A STUDY OF RECENT TRENDS IN COGNITIVE RADIO COMMUNICATIONS AND NETWORKS FOR LICENCE FREE CONNECTIVITY

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A STUDY OF RECENT TRENDS IN COGNITIVE RADIO COMMUNICATIONS AND NETWORKS FOR LICENCE FREE CONNECTIVITY

Bablu Kumar Singp, Jitendra Jangir2

Assistant Professor, Dept. of ECE

1Jodhpur Institute of Engineering and Technology, 2Jodhpur National University, Jodhpur, India bablukumar.singh@gmail.com, jitendra.jangir@jnu.edu.in

Purneshwari Varshney3,Pradeep Kumar Sharma4

Assistant Professor, Dept. of ECE Jodhpur Institute of Engineering and Technology

Jodhpur, India purneshwari1@gmail.com, pradeep_jiet@yahoo.com

AbstractIn recent trend all the organization wants connectivity by utilization of unlicensed spectrum as a medium for inexpensive connectivity in rural/remote areas and innovation by serving as a barrier-free and cost-effective platform for testing and implementing of new technologies. wide and dynamic spectrum is available to make radios and wireless networks truly cognitive, however, is by no means a simple task, and it requires collaborative effort from various research communities, including communications theory, networking engineering, signal processing, game theory, software-hardware joint design, and reconfigurable antenna and radio-frequency design. Cognitive radio (CR) is the enabling technology for supporting dynamic spectrum access the policy that addresses the spectrum scarcity problem that is encountered in many countries. For access this spectrum which is used many criterions like signal processing techniques for spectrum sensing, cooperative spectrum sensing, and transceiver design for cognitive spectrum access with design and consideration for quality-of-service. These include the study of dynamic spectrum allocation methods, spectrum sensing, cooperative communications, incentive mechanisms, cognitive network architecture and protocol design, cognitive network security, cognitive system adaptation algorithms and emergent system behaviour.

KeywordsCognetive Radio; Dynamic Spectrum Access ; Spectrum sensing; Quality of service.

  1. INTRODUCTION

    The anticipated explosion of wireless applications creates an ever-increasing demand for radio spectrum. Unfortunately, spectrum is a finite resource and because of the tremendous social value of the finite spectrum, it is carefully managed at the national and international level. Wireless devices are becoming ubiquitous, placing additional stress on the fixed radio spectrum available to all access technologies. To eliminate interference between different wireless technologies, current policies allocate a fixed spectrum slice to each wireless technology [5]. This static assignment prevents devices from efficiently utilizing allocated spectrum, resulting in spectrum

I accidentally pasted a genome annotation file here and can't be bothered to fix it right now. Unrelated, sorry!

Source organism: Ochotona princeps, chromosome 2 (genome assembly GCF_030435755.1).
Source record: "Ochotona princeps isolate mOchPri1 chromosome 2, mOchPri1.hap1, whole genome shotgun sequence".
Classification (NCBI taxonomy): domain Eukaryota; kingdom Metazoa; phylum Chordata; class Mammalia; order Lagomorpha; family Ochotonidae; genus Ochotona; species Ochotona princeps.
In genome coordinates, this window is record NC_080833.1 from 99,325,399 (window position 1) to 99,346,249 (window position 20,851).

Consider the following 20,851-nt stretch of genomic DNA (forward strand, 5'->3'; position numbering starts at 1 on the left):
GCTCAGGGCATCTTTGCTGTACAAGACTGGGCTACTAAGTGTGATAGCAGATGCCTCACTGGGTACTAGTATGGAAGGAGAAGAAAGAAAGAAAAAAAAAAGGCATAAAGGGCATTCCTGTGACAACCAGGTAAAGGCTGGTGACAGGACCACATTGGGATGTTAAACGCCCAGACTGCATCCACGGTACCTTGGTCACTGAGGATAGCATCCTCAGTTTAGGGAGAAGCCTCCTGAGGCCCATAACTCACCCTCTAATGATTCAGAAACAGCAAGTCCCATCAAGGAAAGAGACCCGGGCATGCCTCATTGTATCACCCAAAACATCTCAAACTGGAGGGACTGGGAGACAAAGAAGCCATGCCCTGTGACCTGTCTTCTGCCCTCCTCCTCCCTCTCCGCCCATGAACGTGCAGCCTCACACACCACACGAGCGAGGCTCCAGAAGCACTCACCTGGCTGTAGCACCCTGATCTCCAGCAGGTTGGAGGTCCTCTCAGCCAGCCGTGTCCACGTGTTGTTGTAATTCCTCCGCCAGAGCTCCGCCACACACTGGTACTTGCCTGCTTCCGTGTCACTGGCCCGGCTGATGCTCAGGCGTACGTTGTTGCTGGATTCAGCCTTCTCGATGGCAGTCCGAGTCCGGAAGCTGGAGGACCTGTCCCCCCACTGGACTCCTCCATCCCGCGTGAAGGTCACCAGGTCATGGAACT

holes and very poor utilization .These results further motivate the Open Spectrum approach to spectrum access. Open Spectrum allows unlicensed (secondary) users to coexist with legacy (primary) spectrum holders, thereby creating new capacity and commercial value from existing spectrum ranges. Secondary users opportunistically utilize unused licensed spectrum on a non-interfering or leasing basis based on agreements and constraints imposed by primary users. Open spectrum focuses on controlling the behaviour of secondary users while keeping the system transparent to primaries. While maximizing spectrum utilization is the primary goal of dynamic spectrum systems, a good allocation scheme is also needed to provide fairness across users. We hereby use user to represent secondary user[7]. A user seizing spectrum without coordinating with others can cause harmful interference with its surrounding neighbours, and thus reducing available spectrum.

    Fig. 1. Example of White space in spectrum usage [4]

  2. COGNITIVE RADIO

    A Cognitive Radio may be defined as an intelligent wireless communication system that is aware of its surrounding

    environment, learns from the environment and adapts its internal states to statistical variations in the incoming RF stimuli by making corresponding changes in certain operating parameters in real time[1]. In general the cognitive radio may be expected to look at parameters such as channel occupancy, free channels, the type of data to be transmitted and the modulation types that may be used. It must also look at the regulatory requirements. In some instances it may be necessary to use a software defined radio, so that it can reconfigure itself to meet and achieve the optimal transmission technology for a given set of parameters. Accordingly Cognitive radio technology and software defined radio are often tightly linked [13]. The states in the above CR cycle defining the spectrum management process consists of following major steps:

    1. Spectrum Sensing: A CR user can only allocate an unused portion of the spectrum. Therefore, the CR user should continuously monitor the Radio Environment for the availability of free spectrum bands, capture their information, and then detect the spectrum holes.

    2. Spectrum Decision: Once the available spectra are identified, it is essential that CR users select the best available band according to their QoS requirements.

    3. Spectrum Sharing: The transmissions of CR users should be coordinated by spectrum sharing functionality to prevent multiple users colliding in overlapping portions of the spectrum.